Saturday, 19 Jun 2021

Michelle Obama sparked fury over ‘proud to be American’ claim

Michelle Obama slams Donald Trump's response to coronavirus

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The 57-year-old has remained firmly within the public eye in the four years since Barack left the White House, and with it his role as US President. A bestselling memoir entitled Becoming, a lucrative Netflix content deal and a host of keynote speeches have ensured Michelle and Barack have not only racked up millions of dollars, but kept their influential profile motoring along. This included Michelle making a surprise appearance at this week’s BRIT Awards, where the former First Lady of the United States wowed British viewers by presenting music star The Weeknd with the gong for International Male Solo Artist.

Within her appearance, Michelle hailed The Weeknd – also known as Abel Makkonen Tesfaye – for “making an impact not just on stage and in our earbuds” but through his charity work, which has seen him donate millions to charitable causes.

With Michelle’s popularity appearing to refuse to wane, the ex-FLOTUS’ position as one of the world’s most influential women nearly didn’t materialise – particularly after she made a controversial remark in the early days of Barack’s presidential campaigning.

Professor Natasha Linstaedt, a government specialist from the University of Essex, noted how the Democrats – who Barack represented – had grown concerned about Michelle, and her often stern and outspoken attitude during public appearances.

Examining her influence, she told 2020’s Amazon Prime show Michelle Obama: Life After the White House: “When she was originally campaigning with Barack in 2008, what is impossible to think of now is that she was thought of as a liability because of several things she had said.

“She was being interviewed by reporters in early 2008, and she had mentioned that this is the first time in my adult life that I am proud to be an American.

“This really didn’t play well. People didn’t like the fact that she was emphasising race too much.

“Then her dissertation was published from when she was a student which emphasised how difficult it would be to be an African-American at a white university. That also didn’t play well.

“And there were caricatures of her as this angry black woman who was militant.”

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The comments made by Michelle were seized upon by Barack’s Republican rivals, including the wife of nominee John McCain – Cindy.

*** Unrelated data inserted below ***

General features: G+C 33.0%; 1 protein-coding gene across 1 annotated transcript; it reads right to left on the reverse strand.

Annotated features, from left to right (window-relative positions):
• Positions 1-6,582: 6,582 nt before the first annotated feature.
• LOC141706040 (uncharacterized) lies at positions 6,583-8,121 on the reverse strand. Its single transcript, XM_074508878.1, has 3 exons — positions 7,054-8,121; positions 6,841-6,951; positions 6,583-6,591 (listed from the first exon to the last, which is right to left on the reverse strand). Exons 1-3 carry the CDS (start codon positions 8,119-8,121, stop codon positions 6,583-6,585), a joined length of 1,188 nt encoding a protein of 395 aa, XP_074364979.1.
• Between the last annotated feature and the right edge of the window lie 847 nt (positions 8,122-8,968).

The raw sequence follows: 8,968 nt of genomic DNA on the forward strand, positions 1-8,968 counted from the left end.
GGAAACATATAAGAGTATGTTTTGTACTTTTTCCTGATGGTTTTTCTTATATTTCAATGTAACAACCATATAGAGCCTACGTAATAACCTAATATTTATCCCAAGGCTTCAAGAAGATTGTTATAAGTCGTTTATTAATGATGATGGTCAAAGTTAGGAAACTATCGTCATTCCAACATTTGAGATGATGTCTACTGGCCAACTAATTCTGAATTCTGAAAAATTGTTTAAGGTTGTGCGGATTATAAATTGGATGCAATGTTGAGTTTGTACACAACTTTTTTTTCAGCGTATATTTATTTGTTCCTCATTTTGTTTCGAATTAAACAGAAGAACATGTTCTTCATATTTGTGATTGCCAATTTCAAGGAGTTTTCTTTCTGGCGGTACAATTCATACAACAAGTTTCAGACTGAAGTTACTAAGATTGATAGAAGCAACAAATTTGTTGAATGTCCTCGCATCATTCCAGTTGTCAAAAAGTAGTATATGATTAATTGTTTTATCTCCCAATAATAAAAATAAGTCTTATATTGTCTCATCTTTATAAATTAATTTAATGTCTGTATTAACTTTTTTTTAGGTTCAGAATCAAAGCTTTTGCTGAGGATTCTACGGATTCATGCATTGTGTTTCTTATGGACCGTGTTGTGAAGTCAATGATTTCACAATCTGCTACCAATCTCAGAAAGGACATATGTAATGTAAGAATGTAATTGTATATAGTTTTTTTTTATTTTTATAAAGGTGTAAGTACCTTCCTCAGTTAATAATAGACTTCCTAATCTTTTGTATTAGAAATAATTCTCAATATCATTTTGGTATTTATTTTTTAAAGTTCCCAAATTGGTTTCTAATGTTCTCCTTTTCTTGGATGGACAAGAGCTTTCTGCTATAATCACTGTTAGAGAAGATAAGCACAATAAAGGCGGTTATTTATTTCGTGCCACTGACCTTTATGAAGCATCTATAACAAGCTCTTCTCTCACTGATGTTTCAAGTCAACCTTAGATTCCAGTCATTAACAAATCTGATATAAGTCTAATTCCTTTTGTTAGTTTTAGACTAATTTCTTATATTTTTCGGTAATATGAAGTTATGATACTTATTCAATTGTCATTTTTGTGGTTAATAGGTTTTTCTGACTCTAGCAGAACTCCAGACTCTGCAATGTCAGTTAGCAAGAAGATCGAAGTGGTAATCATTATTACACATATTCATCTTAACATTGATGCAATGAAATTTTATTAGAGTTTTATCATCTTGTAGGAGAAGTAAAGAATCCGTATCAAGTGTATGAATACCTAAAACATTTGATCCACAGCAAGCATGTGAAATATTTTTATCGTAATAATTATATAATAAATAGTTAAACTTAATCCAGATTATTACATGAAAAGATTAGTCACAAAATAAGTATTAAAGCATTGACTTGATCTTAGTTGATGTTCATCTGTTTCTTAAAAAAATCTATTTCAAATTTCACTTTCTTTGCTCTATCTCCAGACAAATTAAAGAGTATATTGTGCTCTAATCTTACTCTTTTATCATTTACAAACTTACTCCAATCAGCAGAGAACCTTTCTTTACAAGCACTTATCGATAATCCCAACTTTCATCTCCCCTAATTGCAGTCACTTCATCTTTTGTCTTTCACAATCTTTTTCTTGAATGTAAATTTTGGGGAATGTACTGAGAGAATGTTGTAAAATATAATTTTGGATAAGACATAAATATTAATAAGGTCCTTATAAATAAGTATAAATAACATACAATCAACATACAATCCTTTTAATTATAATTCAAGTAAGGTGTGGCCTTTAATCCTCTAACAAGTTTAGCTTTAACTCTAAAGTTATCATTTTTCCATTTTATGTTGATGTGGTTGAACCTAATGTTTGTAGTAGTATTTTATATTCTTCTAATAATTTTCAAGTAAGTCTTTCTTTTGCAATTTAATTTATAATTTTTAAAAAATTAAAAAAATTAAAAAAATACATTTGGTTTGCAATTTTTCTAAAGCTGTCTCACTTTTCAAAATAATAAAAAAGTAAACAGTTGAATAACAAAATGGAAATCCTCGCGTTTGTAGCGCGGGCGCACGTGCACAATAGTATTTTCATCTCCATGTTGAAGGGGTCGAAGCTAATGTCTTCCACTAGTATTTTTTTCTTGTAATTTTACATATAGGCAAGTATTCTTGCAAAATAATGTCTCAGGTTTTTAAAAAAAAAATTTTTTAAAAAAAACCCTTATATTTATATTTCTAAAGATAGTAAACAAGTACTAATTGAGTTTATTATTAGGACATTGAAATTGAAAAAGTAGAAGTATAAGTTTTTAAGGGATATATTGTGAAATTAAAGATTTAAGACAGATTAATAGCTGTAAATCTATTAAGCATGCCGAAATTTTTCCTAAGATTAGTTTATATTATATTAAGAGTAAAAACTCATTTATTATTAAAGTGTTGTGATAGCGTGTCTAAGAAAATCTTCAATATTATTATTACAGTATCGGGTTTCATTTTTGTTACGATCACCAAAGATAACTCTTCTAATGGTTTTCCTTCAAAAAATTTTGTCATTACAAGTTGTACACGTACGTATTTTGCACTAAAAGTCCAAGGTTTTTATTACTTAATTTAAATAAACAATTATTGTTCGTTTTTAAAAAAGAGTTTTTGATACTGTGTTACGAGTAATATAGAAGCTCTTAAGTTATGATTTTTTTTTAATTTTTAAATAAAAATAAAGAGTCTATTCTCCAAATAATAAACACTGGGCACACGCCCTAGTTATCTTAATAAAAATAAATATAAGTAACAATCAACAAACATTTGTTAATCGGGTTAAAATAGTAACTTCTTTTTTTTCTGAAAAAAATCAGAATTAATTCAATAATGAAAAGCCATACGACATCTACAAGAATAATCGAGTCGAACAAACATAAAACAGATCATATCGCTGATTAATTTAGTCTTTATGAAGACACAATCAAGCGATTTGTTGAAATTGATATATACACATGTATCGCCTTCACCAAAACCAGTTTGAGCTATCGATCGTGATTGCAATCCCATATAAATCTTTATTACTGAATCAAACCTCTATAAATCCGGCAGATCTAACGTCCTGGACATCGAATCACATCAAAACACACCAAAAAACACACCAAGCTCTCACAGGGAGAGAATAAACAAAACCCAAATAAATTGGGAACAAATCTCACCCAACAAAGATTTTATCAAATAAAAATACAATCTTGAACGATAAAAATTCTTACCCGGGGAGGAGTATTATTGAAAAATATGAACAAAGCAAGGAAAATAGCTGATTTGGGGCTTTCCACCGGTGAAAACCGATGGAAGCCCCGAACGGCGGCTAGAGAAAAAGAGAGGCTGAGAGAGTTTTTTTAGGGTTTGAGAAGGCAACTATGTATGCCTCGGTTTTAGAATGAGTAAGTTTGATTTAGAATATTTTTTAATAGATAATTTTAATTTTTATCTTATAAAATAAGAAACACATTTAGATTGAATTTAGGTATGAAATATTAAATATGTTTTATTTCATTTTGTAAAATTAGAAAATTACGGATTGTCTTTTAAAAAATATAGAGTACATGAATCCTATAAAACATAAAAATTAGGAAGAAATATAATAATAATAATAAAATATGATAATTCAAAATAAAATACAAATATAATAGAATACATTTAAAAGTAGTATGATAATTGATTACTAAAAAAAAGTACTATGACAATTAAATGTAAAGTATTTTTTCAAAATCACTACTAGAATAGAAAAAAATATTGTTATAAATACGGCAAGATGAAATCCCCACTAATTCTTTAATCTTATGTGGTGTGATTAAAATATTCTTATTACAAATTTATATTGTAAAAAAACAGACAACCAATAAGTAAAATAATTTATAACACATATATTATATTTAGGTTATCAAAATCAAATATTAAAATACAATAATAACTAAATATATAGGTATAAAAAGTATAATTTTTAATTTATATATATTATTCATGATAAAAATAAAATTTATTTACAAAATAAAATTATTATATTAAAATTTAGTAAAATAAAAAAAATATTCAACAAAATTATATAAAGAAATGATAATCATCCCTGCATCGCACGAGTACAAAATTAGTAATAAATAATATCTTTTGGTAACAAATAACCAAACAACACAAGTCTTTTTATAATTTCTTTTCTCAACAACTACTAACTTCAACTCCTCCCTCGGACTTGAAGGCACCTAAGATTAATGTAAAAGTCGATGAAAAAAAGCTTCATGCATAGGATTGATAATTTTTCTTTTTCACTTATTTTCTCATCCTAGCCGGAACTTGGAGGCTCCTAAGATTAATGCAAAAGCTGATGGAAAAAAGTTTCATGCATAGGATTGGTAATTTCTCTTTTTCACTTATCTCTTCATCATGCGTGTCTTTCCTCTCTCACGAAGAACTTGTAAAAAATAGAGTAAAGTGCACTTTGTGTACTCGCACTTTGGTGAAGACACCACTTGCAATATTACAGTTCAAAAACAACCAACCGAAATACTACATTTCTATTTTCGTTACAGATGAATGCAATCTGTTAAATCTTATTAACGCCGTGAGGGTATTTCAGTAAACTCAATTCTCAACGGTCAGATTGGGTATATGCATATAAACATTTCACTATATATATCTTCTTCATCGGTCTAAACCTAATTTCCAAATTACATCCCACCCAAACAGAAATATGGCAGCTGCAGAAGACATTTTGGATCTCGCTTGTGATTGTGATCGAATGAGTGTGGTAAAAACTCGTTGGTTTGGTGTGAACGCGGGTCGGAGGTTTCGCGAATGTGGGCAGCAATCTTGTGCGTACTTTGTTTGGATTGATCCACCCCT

Newsweek reported at the time that to twist the knife into Barack’s campaign, Cindy told reporters how she “will always be proud of my country”, before other pro-Republicans, and commentators, followed her lead.

These included Mickey Kaus – a contributor for liberal online magazine Slate – who said it appeared Michelle had “a non-trivial chip on her shoulder”, while the National Review’s Jim Geraghty said her comments were “strikingly ungracious”.

Barack himself had become concerned about the backlash, and opted to defend his wife on Texan airwaves, explaining that what Michelle meant was “this is the first time that she’s been proud of the politics of America”.

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He added: “She has seen large numbers of people get involved in the process, and she’s encouraged.”

The Democrats then set on a plan to give Michelle a “complete image makeover”, Professor Linstaedt claimed, as the party felt she was “coming across as too forceful”.

Her new look was unveiled at the Democratic Convention that same year, and was described as being “really successful” as support for Barack began to grow.

Part of this move saw Michelle focus on her maternal role, which “exuded a lot of warmth” and was natural with the electorate, Professor Linstaedt explained.

Writing in 2017’s Becoming, Michelle also detailed how she wanted Barack to “defer his election ambitions until 2016” amid a fear that if he ran and lost her husband could quit politics altogether.

There were some concerns regarding Barack’s candidacy, as political experts questioned whether he had enough experience to govern one of the world’s most powerful nations.

Michelle was also concerned that a presidential bid could hinder his chances at building a relationship with his two children Sasha and Malia – who were five and eight at the time of his election campaign.

She wrote “if he’d lost, he’d move on from politics and find a different job”, citing a role as the “head of a foundation” as something that would interest him.

Before his bid, Michelle said: “Just for once, I wanted him to be content with life as it was.

“I didn’t understand how he could look at Sasha and Malia, now five and eight, with their pigtailed hair and giggly exuberance, and feel any other way.

“It hurt me sometimes to think that he did.”

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